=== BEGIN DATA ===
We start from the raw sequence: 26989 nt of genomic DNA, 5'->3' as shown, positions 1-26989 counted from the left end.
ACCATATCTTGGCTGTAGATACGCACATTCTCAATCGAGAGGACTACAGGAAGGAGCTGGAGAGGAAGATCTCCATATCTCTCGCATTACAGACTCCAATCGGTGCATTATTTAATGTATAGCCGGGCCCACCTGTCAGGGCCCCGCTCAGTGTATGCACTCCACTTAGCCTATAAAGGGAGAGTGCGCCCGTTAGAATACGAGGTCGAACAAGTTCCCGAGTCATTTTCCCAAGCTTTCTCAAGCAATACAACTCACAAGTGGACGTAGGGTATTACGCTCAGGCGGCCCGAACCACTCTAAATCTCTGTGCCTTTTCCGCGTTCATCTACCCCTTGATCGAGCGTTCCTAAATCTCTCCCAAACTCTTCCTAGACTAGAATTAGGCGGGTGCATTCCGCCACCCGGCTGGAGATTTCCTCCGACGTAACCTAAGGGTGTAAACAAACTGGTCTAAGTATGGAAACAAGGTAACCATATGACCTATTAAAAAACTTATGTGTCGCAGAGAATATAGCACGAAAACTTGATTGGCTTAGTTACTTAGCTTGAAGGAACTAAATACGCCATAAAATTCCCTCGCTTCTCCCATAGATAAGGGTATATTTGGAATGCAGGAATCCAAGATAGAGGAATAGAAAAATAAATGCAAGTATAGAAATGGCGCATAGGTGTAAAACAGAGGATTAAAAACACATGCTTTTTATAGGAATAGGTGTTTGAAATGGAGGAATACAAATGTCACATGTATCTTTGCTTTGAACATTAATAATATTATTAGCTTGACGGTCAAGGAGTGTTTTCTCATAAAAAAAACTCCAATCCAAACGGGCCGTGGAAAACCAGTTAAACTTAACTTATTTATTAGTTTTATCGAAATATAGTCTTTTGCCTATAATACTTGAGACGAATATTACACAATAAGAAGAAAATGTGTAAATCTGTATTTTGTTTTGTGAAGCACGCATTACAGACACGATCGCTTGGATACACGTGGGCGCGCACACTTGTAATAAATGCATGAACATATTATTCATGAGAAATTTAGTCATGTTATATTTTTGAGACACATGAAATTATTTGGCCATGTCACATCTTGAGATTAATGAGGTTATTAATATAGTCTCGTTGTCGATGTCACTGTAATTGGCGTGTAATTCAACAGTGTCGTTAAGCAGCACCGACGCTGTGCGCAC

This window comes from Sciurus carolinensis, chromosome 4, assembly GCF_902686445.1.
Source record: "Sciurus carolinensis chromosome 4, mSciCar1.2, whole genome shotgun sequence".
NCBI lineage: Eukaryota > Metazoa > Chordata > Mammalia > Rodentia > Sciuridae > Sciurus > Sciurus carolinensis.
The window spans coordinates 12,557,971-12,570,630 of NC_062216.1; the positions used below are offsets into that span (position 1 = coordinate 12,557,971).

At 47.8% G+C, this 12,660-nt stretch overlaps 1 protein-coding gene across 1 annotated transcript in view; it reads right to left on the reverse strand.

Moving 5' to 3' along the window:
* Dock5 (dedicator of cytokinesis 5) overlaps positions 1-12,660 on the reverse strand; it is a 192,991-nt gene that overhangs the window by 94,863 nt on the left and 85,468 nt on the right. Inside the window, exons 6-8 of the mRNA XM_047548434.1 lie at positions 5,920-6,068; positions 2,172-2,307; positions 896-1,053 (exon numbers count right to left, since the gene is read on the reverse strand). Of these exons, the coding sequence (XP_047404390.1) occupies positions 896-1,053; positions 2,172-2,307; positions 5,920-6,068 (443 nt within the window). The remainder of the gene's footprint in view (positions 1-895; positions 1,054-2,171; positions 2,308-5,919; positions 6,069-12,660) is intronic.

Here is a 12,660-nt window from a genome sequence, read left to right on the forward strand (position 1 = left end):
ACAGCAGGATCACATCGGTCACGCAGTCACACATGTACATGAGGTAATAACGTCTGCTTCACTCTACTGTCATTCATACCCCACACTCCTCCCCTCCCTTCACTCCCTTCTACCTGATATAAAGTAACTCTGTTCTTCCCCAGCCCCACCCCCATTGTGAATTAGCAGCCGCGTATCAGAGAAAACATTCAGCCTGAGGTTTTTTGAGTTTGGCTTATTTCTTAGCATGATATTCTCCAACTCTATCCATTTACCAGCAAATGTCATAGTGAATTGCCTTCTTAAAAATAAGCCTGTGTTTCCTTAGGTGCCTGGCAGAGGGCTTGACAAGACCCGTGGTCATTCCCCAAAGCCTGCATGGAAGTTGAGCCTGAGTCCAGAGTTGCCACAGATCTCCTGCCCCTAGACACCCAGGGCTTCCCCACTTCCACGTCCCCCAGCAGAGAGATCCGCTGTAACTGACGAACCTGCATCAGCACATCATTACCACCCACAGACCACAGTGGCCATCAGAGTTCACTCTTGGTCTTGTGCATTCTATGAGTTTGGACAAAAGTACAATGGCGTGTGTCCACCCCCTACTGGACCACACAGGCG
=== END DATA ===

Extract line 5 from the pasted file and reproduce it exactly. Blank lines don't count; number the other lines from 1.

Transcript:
NCBI lineage: Eukaryota > Metazoa > Chordata > Mammalia > Rodentia > Sciuridae > Sciurus > Sciurus carolinensis.